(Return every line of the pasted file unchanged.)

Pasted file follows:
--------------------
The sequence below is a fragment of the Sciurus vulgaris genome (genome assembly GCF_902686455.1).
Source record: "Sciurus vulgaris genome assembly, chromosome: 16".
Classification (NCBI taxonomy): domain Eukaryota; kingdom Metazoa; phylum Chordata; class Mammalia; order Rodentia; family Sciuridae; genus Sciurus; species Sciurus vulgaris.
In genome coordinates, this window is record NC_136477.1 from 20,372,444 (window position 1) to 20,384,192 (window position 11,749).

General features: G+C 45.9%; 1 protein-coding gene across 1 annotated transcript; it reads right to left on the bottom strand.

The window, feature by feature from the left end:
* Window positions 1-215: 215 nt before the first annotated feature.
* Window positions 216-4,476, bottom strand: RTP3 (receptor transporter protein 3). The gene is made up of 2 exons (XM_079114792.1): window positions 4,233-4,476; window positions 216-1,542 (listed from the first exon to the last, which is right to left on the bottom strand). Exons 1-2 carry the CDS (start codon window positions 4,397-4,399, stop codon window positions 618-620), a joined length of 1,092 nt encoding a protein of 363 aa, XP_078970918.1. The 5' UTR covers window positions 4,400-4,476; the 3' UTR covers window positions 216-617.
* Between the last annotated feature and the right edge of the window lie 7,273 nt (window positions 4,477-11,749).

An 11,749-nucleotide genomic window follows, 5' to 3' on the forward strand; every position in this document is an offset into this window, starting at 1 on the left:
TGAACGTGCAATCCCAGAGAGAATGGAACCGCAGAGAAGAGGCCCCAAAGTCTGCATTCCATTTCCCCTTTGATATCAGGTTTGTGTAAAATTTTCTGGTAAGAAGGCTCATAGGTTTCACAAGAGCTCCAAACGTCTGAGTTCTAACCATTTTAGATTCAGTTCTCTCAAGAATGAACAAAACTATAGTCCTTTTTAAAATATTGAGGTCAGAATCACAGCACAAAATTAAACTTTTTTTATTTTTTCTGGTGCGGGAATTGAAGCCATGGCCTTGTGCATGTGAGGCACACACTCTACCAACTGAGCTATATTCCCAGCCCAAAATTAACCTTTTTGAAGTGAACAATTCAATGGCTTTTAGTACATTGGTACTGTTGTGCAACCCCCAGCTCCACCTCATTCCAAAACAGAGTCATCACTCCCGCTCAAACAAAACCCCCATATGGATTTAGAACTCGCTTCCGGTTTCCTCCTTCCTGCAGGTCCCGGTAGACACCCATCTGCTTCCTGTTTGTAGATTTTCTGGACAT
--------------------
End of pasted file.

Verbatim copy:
The sequence below is a fragment of the Sciurus vulgaris genome (genome assembly GCF_902686455.1).
Source record: "Sciurus vulgaris genome assembly, chromosome: 16".
Classification (NCBI taxonomy): domain Eukaryota; kingdom Metazoa; phylum Chordata; class Mammalia; order Rodentia; family Sciuridae; genus Sciurus; species Sciurus vulgaris.
In genome coordinates, this window is record NC_136477.1 from 20,372,444 (window position 1) to 20,384,192 (window position 11,749).

General features: G+C 45.9%; 1 protein-coding gene across 1 annotated transcript; it reads right to left on the bottom strand.

The window, feature by feature from the left end:
* Window positions 1-215: 215 nt before the first annotated feature.
* Window positions 216-4,476, bottom strand: RTP3 (receptor transporter protein 3). The gene is made up of 2 exons (XM_079114792.1): window positions 4,233-4,476; window positions 216-1,542 (listed from the first exon to the last, which is right to left on the bottom strand). Exons 1-2 carry the CDS (start codon window positions 4,397-4,399, stop codon window positions 618-620), a joined length of 1,092 nt encoding a protein of 363 aa, XP_078970918.1. The 5' UTR covers window positions 4,400-4,476; the 3' UTR covers window positions 216-617.
* Between the last annotated feature and the right edge of the window lie 7,273 nt (window positions 4,477-11,749).

An 11,749-nucleotide genomic window follows, 5' to 3' on the forward strand; every position in this document is an offset into this window, starting at 1 on the left:
TGAACGTGCAATCCCAGAGAGAATGGAACCGCAGAGAAGAGGCCCCAAAGTCTGCATTCCATTTCCCCTTTGATATCAGGTTTGTGTAAAATTTTCTGGTAAGAAGGCTCATAGGTTTCACAAGAGCTCCAAACGTCTGAGTTCTAACCATTTTAGATTCAGTTCTCTCAAGAATGAACAAAACTATAGTCCTTTTTAAAATATTGAGGTCAGAATCACAGCACAAAATTAAACTTTTTTTATTTTTTCTGGTGCGGGAATTGAAGCCATGGCCTTGTGCATGTGAGGCACACACTCTACCAACTGAGCTATATTCCCAGCCCAAAATTAACCTTTTTGAAGTGAACAATTCAATGGCTTTTAGTACATTGGTACTGTTGTGCAACCCCCAGCTCCACCTCATTCCAAAACAGAGTCATCACTCCCGCTCAAACAAAACCCCCATATGGATTTAGAACTCGCTTCCGGTTTCCTCCTTCCTGCAGGTCCCGGTAGACACCCATCTGCTTCCTGTTTGTAGATTTTCTGGACAT